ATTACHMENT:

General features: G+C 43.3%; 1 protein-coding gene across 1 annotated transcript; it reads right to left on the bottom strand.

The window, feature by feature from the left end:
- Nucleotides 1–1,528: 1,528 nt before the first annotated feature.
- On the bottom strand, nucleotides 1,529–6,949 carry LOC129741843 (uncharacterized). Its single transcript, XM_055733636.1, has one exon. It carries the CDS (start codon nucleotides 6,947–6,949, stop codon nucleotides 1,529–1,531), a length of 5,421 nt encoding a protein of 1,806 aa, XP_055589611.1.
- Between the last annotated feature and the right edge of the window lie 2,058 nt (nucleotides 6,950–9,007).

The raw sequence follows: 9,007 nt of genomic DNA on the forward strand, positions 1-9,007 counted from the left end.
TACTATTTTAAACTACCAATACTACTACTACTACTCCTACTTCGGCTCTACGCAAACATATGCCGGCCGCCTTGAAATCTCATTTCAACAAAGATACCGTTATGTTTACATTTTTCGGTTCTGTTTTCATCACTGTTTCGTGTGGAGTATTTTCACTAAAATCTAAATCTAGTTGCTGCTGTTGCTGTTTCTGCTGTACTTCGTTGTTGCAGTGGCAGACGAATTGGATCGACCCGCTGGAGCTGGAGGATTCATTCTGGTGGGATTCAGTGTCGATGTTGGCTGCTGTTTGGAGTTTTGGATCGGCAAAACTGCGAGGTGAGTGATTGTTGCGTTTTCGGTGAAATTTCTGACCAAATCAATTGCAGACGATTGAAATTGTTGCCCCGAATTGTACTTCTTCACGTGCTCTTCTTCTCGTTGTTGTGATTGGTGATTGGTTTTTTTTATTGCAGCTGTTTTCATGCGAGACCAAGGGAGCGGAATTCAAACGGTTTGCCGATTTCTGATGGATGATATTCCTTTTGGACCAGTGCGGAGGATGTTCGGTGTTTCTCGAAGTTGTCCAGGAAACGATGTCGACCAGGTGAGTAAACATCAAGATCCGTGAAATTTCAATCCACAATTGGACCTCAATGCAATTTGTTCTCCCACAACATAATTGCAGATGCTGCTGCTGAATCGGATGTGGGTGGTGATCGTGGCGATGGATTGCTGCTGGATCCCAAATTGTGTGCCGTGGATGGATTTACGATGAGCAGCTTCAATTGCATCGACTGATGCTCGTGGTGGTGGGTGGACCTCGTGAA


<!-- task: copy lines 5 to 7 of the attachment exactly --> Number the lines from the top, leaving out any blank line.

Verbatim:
- Between the last annotated feature and the right edge of the window lie 2,058 nt (nucleotides 6,950–9,007).

The raw sequence follows: 9,007 nt of genomic DNA on the forward strand, positions 1-9,007 counted from the left end.
TACTATTTTAAACTACCAATACTACTACTACTACTCCTACTTCGGCTCTACGCAAACATATGCCGGCCGCCTTGAAATCTCATTTCAACAAAGATACCGTTATGTTTACATTTTTCGGTTCTGTTTTCATCACTGTTTCGTGTGGAGTATTTTCACTAAAATCTAAATCTAGTTGCTGCTGTTGCTGTTTCTGCTGTACTTCGTTGTTGCAGTGGCAGACGAATTGGATCGACCCGCTGGAGCTGGAGGATTCATTCTGGTGGGATTCAGTGTCGATGTTGGCTGCTGTTTGGAGTTTTGGATCGGCAAAACTGCGAGGTGAGTGATTGTTGCGTTTTCGGTGAAATTTCTGACCAAATCAATTGCAGACGATTGAAATTGTTGCCCCGAATTGTACTTCTTCACGTGCTCTTCTTCTCGTTGTTGTGATTGGTGATTGGTTTTTTTTATTGCAGCTGTTTTCATGCGAGACCAAGGGAGCGGAATTCAAACGGTTTGCCGATTTCTGATGGATGATATTCCTTTTGGACCAGTGCGGAGGATGTTCGGTGTTTCTCGAAGTTGTCCAGGAAACGATGTCGACCAGGTGAGTAAACATCAAGATCCGTGAAATTTCAATCCACAATTGGACCTCAATGCAATTTGTTCTCCCACAACATAATTGCAGATGCTGCTGCTGAATCGGATGTGGGTGGTGATCGTGGCGATGGATTGCTGCTGGATCCCAAATTGTGTGCCGTGGATGGATTTACGATGAGCAGCTTCAATTGCATCGACTGATGCTCGTGGTGGTGGGTGGACCTCGTGAA